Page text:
Doing High Stakes Business in Russia? … You'll Need a Good Antiquarian and Permission to Spend

With the current Spend Matters' thread surrounding ethical -- and non-ethical -- behavior in business, it was serendipitous to come across this article in today's New York Times about an antiquarian named Aleksandr Y. Khochinsky "who specialized in providing high-class grease for the best-connected palms in the government and other high-level circles" in Russia. The story goes that he "prided himself on his talent for finding the perfect gift. 'Tell me only a few details about the man,' he said in a recent telephone interview. 'Is he a hunter, a fisherman, does he chase women? I can find a gift.' ... Harried businessmen would rush in off the streets to his gallery [in Moscow], Bogema, and think nothing of spending tens of thousands of dollars for the right item to delight the powerful, whether a set of dueling pistols, a suit of armor, antique Rolex watches or a $2 million seascape by the Russian artist Ivan Aivazovsky." At least until "a Russian billionaire who had made his money in banking and real estate” had Mr. Khochinsky purchase "26 letters written by Voltaire to Catherine the Great, dating from 1768 to 1777 ... for $869,000 -- a world record for 18th-century handwritten texts, according to Sotheby's ... [for none other than] Prime Minister Vladimir V. Putin [then President] ... with the idea that he could then donate them to a Russian library". But the story doesn't end there.

According to The Times "Mr. Khochinsky says, the letters have vanished and he is out the $869,000 purchase price because the gift was not delivered ... the letters disappeared sometime after he gave them to Russia's Channel One, a state television outlet, to arrange a televised transfer of the documents to Mr. Putin." And needless to say "A spokesman for Mr. Putin said that the prime minister 'never saw these letters, and nobody ever gave him anything like this, or will give it to him. I don't know who bought these letters, but they don't have anything to do with Putin.'" Mr. Khochinsky is now at the center of this scandal, "accused of blackmail" and has left Russia. "Normally, the world [he] navigated so successfully is hidden from view. But now ... he has decided to lift the veil on the cozy world he knows so well."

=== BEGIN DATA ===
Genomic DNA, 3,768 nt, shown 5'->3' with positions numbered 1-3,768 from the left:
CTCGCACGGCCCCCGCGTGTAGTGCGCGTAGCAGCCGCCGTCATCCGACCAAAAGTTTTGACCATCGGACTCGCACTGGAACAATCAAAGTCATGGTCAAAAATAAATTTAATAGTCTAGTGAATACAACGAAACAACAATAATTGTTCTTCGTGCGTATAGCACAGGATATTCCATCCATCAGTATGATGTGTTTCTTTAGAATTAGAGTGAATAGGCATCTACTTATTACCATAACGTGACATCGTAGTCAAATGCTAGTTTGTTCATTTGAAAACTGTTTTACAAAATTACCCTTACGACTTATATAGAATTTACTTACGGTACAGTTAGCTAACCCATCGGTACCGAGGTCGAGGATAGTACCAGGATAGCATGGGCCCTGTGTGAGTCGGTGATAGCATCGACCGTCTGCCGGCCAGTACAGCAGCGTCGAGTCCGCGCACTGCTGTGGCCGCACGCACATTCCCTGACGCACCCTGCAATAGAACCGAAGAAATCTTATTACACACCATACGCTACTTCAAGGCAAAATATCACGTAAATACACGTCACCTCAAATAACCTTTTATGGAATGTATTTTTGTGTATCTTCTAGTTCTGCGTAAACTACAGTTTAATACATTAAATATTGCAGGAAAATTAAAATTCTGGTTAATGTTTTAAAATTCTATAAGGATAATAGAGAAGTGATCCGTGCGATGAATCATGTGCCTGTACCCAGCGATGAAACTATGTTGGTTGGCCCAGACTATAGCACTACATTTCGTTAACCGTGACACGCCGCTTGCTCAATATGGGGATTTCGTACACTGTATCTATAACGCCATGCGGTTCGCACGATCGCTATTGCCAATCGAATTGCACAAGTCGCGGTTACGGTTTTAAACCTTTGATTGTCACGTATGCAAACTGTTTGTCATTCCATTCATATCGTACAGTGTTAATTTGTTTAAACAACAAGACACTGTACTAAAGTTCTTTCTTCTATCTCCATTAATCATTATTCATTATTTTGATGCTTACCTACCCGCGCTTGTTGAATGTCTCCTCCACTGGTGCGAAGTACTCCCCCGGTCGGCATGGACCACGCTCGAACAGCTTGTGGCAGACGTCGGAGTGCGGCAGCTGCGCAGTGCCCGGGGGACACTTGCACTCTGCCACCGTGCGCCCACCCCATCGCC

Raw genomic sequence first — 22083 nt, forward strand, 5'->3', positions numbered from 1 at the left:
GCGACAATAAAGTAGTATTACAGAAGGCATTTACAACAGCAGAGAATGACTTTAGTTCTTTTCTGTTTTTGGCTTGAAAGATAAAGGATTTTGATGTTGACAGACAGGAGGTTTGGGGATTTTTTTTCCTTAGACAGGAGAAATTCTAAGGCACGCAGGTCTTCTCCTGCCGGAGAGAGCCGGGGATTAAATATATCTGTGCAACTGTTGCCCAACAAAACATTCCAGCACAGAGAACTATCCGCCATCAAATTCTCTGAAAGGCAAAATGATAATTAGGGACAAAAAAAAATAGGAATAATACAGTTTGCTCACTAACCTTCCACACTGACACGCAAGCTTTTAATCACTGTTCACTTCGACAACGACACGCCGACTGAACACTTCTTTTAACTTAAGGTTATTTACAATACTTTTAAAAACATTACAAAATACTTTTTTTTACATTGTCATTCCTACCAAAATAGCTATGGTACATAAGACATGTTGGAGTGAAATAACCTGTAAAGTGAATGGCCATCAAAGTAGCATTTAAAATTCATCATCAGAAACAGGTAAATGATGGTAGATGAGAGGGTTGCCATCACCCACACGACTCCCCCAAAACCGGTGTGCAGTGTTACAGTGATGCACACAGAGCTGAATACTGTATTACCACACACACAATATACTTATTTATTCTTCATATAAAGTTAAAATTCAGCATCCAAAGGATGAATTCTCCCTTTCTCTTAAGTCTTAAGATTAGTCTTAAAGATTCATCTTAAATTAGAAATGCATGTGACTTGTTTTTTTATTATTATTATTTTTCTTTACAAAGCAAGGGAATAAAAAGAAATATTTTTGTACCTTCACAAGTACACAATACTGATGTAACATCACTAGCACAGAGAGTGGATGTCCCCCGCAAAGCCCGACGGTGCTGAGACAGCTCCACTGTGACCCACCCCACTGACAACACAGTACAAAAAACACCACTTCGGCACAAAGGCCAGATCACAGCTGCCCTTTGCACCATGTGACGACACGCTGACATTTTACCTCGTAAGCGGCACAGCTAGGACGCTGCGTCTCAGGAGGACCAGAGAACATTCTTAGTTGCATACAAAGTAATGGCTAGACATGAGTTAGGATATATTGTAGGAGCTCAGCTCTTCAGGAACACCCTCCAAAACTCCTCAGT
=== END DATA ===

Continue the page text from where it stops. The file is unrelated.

That business customs, including gifting, vary widely between cultures and countries presents an interesting dilemma when it comes to doing business on a multinational basis. What is expected in one country might be abhorrent in another and also from an ethics perspective in the board room of the company looking to broaden its markets. So if you receive a requisition to procure an item from an antiquarian, you had better contact the company ethicist before sourcing it.

William Busch

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